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Portraits of inequality

business Updated: Dec 17, 2011 23:23 IST

Hindustan Times
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‘I relax with a glass of wine at a lounge’

Ashish Arora, 33
PR executive, Mumbai

At 6 am on a week day, the alarm goes off in Ashish Arora’s apartment on the 15th floor in a tower in Lower Parel. Arora stretches and reaches for his smart phone. “I browse through Twitter the moment I wake up to check what is happening in the world,” he says. Next he browses through newspapers and heads to the gym for a game of squash or a quick swim. At 8.30 am, he gets back, dresses up and drives to office.

Arora completed his post graduation in communications from a Mumbai-based college eleven years ago and ever since has been working in the public relations industry. Today, he heads the Mumbai division of a global PR firm. “Since liberalisation, India has seen many foreign brands enter the market.” His company, too, set up operations in India in 1996 because of the opportunities here.

After work, Arora goes to a lounge for a glass of wine and a gourmet meal with his friends. “A glass of wine at the end of a hectic day is good,” he says. When he travels around the city he sees the inequalities that exist in spite of the growth he has been a part of. “Lakhs live in slums in Mumbai without basic infrastructure or health care. The government should launch free vocational courses so that youngsters can learn skills and get jobs.”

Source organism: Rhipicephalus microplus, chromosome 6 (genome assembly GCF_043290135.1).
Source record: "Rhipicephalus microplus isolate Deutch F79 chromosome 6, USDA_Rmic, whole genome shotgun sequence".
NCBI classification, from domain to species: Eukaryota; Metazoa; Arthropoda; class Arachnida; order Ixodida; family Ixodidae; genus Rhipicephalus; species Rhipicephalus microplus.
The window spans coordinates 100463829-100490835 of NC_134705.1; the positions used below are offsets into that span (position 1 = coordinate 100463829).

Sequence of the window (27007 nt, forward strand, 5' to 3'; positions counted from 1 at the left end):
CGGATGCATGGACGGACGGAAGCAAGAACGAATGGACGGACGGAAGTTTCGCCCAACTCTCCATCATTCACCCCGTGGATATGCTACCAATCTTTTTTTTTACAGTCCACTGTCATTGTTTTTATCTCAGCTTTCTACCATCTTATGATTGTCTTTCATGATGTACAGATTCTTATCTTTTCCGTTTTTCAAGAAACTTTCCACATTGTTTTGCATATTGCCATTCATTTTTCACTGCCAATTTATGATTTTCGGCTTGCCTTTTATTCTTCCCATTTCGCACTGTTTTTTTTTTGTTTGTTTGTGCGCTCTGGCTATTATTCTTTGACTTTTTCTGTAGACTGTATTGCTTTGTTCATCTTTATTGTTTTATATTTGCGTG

—Radhika Raj

‘Govinda’s films make me forget poverty’

Bipin Valmiki, 19
Office boy, Mumbai

At 5 am, Bipin Valmiki, 19, walks out of his 100 square feet shanty; careful not to wake up his mother and two younger brothers sprawled on a mattress on the floor. A ten-inch television set stands on a plank suspended from the wall. In the three-feet wide lane outside, lined with gutters, Valmiki starts his early morning workout — crunches followed by a quick jog at a nearby playground. “It is my dream to be an actor. I have to stay fit,” he smiles. Till that dream comes true, Valmiki works as an office boy at a private firm where he delivers packages, serves tea and does other odd jobs.

When he was 11, his father passed away leaving behind a family of six — two daughters, three sons and a wife. While his mom started working as a maid, Valmiki quit school to work as a delivery boy for a neighbourhood grocer. For eight years, Valmiki worked double shifts to pay for his brothers’ education and save for his sisters’ marriages. But life got better when three years ago, he got a job as an office boy. He now supports his mother and two brothers with a Rs 6,000 salary.

After office, Valmiki makes his way to an English speaking class. Doesn’t he get tired? “To forget my poverty, I watch a Govinda movie.”

—Radhika Raj